Nvidia Corporation Settles Geforce GTX 970 Graphics Card vRAM False Advertisement Class Action Lawsuit
Nvidia has settled what is probably one of the most controversial class action lawsuits in the recent history of PC Hardware. The company came under fire for falsely advertising the Geforce GTX 970 as having 4 GB of vRAM – when in fact it had only 3.5 GB on the primary pipeline (that could be used effectively). The company has promised to pay out a pre-set figure to every GTX 970 owner as well as cover the attorney fees of the class action which are approximately 1.3 Million USD.
An image created in response to the GTX 970 controversy by our reader, Geno
Nvidia settles lawsuit over GTX 970 controversy
The GTX 970 is probably the most popular, modern graphics card, out there right now. It has the highest share on the latest Steam Survey (June 2016) clocking in at around 5.05% of all users who partook in the survey. That coupled with the fact that if reports from JPR are anything to go by, the company has sold well over a million units of the GTX 970 (the exact figure remains unknown) and you are looking at liability almost certainly in several millions of dollars (plus $1.3 Million in Attorney Fees). Nvidia has to pay every GTX 970 owner $30 in compensation although the exact process for claiming the compensation has not been revealed yet. It is also not clear at this point as to how (and even if) buyers elsewhere in the world will be compensated.
Its worth noting that it was decided that there will be no limit to the amount of 970s the company compensates and will effectively have unlimited liability virtually encompassing all the 970 sales.
“The settlement is fair and reasonable and falls within the range of possible approval,” attorneys for the proposed Class said in the filing. “It is the product of extended arms-length negotiations between experienced attorneys familiar with the legal and factual issues of this case and all settlement class members are treated fairly under the terms of the settlement.”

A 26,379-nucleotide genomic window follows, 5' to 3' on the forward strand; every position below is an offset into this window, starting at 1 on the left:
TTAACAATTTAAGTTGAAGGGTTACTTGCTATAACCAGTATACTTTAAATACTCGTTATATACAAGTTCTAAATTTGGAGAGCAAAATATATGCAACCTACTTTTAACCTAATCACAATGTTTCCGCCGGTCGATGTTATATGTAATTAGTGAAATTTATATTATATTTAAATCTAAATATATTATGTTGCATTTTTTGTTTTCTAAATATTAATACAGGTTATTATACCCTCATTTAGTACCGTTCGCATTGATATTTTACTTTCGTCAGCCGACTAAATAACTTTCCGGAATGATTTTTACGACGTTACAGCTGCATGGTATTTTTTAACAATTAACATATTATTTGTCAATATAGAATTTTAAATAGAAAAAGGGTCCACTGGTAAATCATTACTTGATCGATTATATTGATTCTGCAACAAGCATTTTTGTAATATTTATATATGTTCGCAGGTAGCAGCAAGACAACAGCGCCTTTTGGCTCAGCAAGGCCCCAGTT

Nvidia graphics cards cost approximately $350 and the anticipated $30 payout was calculated to represent a portion of the cost of the storage and performance capabilities the consumers thought they were obtaining in the purchase of the product, according to the proposed settlement. via TopClassActions
The chip in question (the GM204-200) had only 3.5 GB of vRAM connected to the main crossbar. Not to mention the L2 cache was also slightly less than advertised – 1.75 MB instead of 2 MB. It also only had 56 ROPs even though the documentation had stated it should have 64. All of these things combined made for an open and shut case of false advertisement.
The settlement assumes that a fair price for the GTX 970 (if it had been publicized with 3.5GB of vRAM) would have been $320. Nvidia could have avoided the entire mess by communicating to its customers of the correct specifications (a miscommunication between the engineering and marketing department that has cost them heavily). In any case, the GTX 970 debacle can finally be laid to rest and after everything is said and done – it is a decent card – and VR Ready I might add.
The Nvidia Graphics Card False Advertising Class Action Lawsuit is In re: Nvidia GTX 970 Graphics Chip Litigation, Case No. 4:15-cv-00760, in the U.S. District Court for the Northern District of California.